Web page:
The same old chain has been on the singlespeed for a long time now - so long in fact that I couldn’t recall when it was actually installed. That’s not a good sign, but one you can get away with in a simple, robust system such as a single geared mountain bike.
After the Quickbeam got a new chain a few weeks back, the Bridgestone got to pouting a bit. So, when it looked like we were going to head for new trails this past Sunday, I tried to make it happy by cleaning it off and checking things over. Since the parts bins included several extra chains, I figured “heck, why not?” and popped the old one off and replaced it with a shiny new, not stretched SRAM 8 speed chain.
The new chain put a little push back against the tensioner again and set up right proper.
One slight problem…
In the above photo, I have moved the pedal about a sixteenth of a turn and created a dynamic new fashion in chainline behavior. In case it is not yet clear what’s going on, let’s look a touch closer…
The chainring, which has been happily eroding while the old chain was happily stretching, now finds that it can get quite a good bite on the new chain. As the reverse shark fin shaped teeth bring the chain around, they now have little ability or impetus to let go of said chain. This was occurring, mind you, with not a whole lot of pressure on the pedals. Pedaling a full revolution by hand was downright ugly.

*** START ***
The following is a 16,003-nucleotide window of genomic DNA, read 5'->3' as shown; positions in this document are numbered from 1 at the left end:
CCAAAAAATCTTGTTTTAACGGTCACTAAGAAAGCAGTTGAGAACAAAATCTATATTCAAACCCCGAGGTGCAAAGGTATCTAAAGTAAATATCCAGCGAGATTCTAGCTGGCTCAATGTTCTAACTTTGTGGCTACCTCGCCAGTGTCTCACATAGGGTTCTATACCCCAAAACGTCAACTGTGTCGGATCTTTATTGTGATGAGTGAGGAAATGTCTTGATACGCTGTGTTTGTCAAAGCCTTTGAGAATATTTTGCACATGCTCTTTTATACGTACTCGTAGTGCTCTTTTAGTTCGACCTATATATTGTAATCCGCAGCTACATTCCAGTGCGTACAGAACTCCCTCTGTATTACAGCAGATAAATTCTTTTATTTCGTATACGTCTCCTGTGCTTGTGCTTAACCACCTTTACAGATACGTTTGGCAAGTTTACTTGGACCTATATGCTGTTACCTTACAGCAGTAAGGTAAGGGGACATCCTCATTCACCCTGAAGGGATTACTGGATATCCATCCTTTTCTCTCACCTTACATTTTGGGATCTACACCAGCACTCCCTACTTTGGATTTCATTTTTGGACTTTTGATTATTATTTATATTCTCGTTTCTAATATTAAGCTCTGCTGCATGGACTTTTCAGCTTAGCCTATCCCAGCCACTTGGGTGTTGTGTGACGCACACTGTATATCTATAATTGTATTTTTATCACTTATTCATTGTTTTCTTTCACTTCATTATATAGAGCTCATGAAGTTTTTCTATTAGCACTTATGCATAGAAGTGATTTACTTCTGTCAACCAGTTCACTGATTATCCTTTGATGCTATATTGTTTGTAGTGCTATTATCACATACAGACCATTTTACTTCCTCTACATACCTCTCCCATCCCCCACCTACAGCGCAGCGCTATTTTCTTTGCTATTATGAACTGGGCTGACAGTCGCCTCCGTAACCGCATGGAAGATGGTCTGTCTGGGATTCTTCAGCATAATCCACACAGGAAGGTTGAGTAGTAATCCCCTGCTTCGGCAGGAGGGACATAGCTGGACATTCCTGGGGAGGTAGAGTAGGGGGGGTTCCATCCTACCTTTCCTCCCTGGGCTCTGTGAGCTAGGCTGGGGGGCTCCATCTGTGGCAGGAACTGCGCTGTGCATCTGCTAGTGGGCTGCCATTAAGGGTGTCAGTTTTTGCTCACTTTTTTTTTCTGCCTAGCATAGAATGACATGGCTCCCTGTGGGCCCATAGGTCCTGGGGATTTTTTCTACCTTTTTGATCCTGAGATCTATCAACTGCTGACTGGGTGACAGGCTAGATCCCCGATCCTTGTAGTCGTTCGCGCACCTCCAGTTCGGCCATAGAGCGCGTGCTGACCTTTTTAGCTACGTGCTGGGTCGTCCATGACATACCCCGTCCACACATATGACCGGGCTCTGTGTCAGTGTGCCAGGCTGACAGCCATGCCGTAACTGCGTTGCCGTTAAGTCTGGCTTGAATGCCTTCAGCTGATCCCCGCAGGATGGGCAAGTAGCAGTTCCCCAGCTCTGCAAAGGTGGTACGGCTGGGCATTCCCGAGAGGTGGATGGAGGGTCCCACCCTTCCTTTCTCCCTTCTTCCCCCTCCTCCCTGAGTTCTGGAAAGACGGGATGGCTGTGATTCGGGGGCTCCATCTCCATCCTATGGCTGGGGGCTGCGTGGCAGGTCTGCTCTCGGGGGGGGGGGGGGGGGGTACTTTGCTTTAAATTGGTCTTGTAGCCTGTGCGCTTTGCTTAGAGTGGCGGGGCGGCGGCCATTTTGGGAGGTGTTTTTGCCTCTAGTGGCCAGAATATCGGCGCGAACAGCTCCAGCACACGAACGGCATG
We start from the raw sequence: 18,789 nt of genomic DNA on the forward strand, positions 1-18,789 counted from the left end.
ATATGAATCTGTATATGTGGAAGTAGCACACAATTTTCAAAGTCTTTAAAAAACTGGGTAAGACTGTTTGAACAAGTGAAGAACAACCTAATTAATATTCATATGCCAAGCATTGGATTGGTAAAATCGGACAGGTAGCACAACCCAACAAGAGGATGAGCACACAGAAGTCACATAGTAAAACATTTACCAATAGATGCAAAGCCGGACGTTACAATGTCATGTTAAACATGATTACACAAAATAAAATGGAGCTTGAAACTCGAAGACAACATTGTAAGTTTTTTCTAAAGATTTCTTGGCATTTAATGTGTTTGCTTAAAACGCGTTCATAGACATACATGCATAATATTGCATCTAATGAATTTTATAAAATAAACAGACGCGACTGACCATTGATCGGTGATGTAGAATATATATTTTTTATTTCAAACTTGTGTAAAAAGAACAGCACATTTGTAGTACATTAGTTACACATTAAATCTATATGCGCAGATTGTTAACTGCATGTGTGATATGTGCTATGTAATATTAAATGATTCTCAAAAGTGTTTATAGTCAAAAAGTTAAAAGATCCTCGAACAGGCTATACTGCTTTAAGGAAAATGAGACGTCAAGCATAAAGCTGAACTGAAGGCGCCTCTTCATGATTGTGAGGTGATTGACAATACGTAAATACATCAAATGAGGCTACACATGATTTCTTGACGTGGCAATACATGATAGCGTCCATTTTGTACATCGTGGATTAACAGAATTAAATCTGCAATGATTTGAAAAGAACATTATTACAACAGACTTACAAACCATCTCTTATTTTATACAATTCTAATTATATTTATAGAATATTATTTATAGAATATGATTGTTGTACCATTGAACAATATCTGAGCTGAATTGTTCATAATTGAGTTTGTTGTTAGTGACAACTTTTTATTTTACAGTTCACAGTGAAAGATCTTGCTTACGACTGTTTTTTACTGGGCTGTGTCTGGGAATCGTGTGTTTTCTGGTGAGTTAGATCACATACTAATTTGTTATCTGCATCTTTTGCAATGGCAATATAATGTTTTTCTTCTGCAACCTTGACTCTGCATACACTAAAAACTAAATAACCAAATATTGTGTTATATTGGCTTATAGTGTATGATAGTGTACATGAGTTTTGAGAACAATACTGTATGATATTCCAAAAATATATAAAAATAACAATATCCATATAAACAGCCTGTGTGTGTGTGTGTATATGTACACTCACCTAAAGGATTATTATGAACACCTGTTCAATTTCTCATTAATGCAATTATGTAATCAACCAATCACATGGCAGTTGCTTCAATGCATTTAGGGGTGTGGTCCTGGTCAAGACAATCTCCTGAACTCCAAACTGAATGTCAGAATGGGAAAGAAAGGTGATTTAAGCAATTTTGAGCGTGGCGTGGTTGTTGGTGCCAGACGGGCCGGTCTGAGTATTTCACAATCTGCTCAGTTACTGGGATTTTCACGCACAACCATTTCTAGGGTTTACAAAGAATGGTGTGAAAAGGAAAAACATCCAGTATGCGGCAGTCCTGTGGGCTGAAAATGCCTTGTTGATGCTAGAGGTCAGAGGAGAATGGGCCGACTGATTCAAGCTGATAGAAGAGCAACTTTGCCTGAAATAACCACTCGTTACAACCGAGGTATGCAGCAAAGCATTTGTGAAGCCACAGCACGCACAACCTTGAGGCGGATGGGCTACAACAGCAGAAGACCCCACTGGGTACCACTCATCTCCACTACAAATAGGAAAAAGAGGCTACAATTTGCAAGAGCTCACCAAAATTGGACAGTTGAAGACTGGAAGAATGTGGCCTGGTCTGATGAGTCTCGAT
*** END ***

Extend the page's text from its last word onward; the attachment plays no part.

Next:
Five quick spins of the hex wrench and bingo - here’s the culprit…
Those teeth should be nice and symmetrical. Which means it’s now time to play “What Local Bike Shop Will Have a Rampless 110BCD 36T Chainring In Stock?” (And, we are playing the Saturday afternoon with an early ride scheduled Sunday version of our game…). Much to my happy suprise, the answer was the first big store nearby. Though, I will admit, the wrench looked at the ring a little quizzically I handed him. But, I left with a brand spankin’ new RaceFace chainring and headed back to the workstand.
The above shot is now the two chainrings stacked on top of one another (new one behind). If you look at the larger version of this shot (you knew you could click on all those, right?), you’ll see the material that isn’t there on the old one showing through from the lighter colored new one. The camera was lined up over the one with the mark on it, just to the left of the “36″. The angle probably emphasizes the difference a bit more than it actually was on the ones which are offset. But, it’s taken a decent enough bite out of it to make ‘em all grabby.
So - greased it up and slapped it in place, and once again, the drivetrain was smooth and happy. (But, of course, while on the ride Sunday, some little skip was still in the system, when things were under extreme torque. Guess that means I’ll be getting ahold of another 16T Shimano BMX sprocket this week and might have more pictures to share…)